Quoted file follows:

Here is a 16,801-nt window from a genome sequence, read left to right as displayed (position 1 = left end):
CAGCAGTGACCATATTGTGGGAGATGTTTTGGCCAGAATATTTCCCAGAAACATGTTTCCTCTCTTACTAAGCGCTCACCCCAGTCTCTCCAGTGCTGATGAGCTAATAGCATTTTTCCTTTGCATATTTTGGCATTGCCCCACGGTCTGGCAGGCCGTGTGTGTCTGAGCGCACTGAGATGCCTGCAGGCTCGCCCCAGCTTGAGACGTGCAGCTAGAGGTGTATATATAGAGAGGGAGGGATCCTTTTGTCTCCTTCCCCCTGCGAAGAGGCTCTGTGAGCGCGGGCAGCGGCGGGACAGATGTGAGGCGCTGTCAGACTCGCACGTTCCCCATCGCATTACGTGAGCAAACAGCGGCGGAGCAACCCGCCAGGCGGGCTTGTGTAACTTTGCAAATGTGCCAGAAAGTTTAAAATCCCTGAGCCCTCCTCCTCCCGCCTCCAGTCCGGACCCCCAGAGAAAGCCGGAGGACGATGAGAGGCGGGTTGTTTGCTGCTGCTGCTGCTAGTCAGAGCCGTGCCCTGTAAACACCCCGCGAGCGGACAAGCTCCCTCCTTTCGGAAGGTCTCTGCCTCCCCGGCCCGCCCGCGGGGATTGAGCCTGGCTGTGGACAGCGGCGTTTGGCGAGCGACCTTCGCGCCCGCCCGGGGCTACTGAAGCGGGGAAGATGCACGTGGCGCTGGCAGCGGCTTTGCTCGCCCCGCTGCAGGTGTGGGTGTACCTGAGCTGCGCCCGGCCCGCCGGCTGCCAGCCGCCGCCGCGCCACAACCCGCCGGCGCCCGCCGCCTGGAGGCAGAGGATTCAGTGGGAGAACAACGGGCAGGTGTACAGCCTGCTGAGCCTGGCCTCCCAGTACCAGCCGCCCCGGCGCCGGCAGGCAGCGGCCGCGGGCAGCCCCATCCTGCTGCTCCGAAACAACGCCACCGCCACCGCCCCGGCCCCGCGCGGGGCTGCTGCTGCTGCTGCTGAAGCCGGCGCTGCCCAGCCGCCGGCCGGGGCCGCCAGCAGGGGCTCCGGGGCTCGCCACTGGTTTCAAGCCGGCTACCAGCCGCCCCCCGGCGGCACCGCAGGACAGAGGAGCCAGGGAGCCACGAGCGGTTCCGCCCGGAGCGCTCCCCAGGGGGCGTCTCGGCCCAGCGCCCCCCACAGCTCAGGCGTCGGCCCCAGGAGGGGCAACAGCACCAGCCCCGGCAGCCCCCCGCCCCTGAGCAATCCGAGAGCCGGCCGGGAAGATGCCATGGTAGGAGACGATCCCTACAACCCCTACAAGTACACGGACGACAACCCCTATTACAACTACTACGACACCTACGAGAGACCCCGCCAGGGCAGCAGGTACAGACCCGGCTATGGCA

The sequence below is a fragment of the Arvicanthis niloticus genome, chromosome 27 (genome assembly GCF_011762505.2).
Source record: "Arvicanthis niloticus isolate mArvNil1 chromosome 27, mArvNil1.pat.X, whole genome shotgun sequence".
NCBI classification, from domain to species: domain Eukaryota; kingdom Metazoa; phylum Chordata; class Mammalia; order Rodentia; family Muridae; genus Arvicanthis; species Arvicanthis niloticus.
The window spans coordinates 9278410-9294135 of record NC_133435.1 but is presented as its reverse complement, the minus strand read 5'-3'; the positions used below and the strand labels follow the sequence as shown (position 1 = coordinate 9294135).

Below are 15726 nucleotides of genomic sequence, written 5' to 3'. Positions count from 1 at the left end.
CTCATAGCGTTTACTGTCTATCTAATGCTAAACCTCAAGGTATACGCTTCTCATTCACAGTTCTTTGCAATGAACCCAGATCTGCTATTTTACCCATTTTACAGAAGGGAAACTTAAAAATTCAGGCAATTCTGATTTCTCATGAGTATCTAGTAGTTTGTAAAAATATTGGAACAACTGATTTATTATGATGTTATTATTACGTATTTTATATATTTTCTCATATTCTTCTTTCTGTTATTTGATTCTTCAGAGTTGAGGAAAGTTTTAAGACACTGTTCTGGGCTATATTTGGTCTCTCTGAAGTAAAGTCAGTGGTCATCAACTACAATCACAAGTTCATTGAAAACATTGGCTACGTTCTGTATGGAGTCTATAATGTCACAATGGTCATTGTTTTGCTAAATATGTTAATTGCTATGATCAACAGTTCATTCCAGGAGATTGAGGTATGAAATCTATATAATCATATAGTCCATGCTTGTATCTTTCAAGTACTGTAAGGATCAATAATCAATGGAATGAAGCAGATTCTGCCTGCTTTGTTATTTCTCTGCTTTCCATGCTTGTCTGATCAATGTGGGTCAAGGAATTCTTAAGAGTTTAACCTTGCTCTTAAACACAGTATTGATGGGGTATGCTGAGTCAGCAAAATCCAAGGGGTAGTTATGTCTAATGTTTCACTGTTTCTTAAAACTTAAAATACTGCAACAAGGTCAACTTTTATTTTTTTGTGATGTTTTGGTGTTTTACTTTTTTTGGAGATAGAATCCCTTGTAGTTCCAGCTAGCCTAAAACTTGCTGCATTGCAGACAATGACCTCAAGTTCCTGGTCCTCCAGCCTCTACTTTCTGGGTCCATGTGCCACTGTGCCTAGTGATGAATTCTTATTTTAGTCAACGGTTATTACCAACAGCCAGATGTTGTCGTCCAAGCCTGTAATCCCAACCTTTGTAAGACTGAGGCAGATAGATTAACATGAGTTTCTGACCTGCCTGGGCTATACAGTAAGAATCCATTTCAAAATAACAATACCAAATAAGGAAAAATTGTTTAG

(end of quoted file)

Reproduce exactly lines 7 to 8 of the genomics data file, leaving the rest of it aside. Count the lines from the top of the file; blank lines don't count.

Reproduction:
Below are 15726 nucleotides of genomic sequence, written 5' to 3'. Positions count from 1 at the left end.
CTCATAGCGTTTACTGTCTATCTAATGCTAAACCTCAAGGTATACGCTTCTCATTCACAGTTCTTTGCAATGAACCCAGATCTGCTATTTTACCCATTTTACAGAAGGGAAACTTAAAAATTCAGGCAATTCTGATTTCTCATGAGTATCTAGTAGTTTGTAAAAATATTGGAACAACTGATTTATTATGATGTTATTATTACGTATTTTATATATTTTCTCATATTCTTCTTTCTGTTATTTGATTCTTCAGAGTTGAGGAAAGTTTTAAGACACTGTTCTGGGCTATATTTGGTCTCTCTGAAGTAAAGTCAGTGGTCATCAACTACAATCACAAGTTCATTGAAAACATTGGCTACGTTCTGTATGGAGTCTATAATGTCACAATGGTCATTGTTTTGCTAAATATGTTAATTGCTATGATCAACAGTTCATTCCAGGAGATTGAGGTATGAAATCTATATAATCATATAGTCCATGCTTGTATCTTTCAAGTACTGTAAGGATCAATAATCAATGGAATGAAGCAGATTCTGCCTGCTTTGTTATTTCTCTGCTTTCCATGCTTGTCTGATCAATGTGGGTCAAGGAATTCTTAAGAGTTTAACCTTGCTCTTAAACACAGTATTGATGGGGTATGCTGAGTCAGCAAAATCCAAGGGGTAGTTATGTCTAATGTTTCACTGTTTCTTAAAACTTAAAATACTGCAACAAGGTCAACTTTTATTTTTTTGTGATGTTTTGGTGTTTTACTTTTTTTGGAGATAGAATCCCTTGTAGTTCCAGCTAGCCTAAAACTTGCTGCATTGCAGACAATGACCTCAAGTTCCTGGTCCTCCAGCCTCTACTTTCTGGGTCCATGTGCCACTGTGCCTAGTGATGAATTCTTATTTTAGTCAACGGTTATTACCAACAGCCAGATGTTGTCGTCCAAGCCTGTAATCCCAACCTTTGTAAGACTGAGGCAGATAGATTAACATGAGTTTCTGACCTGCCTGGGCTATACAGTAAGAATCCATTTCAAAATAACAATACCAAATAAGGAAAAATTGTTTAG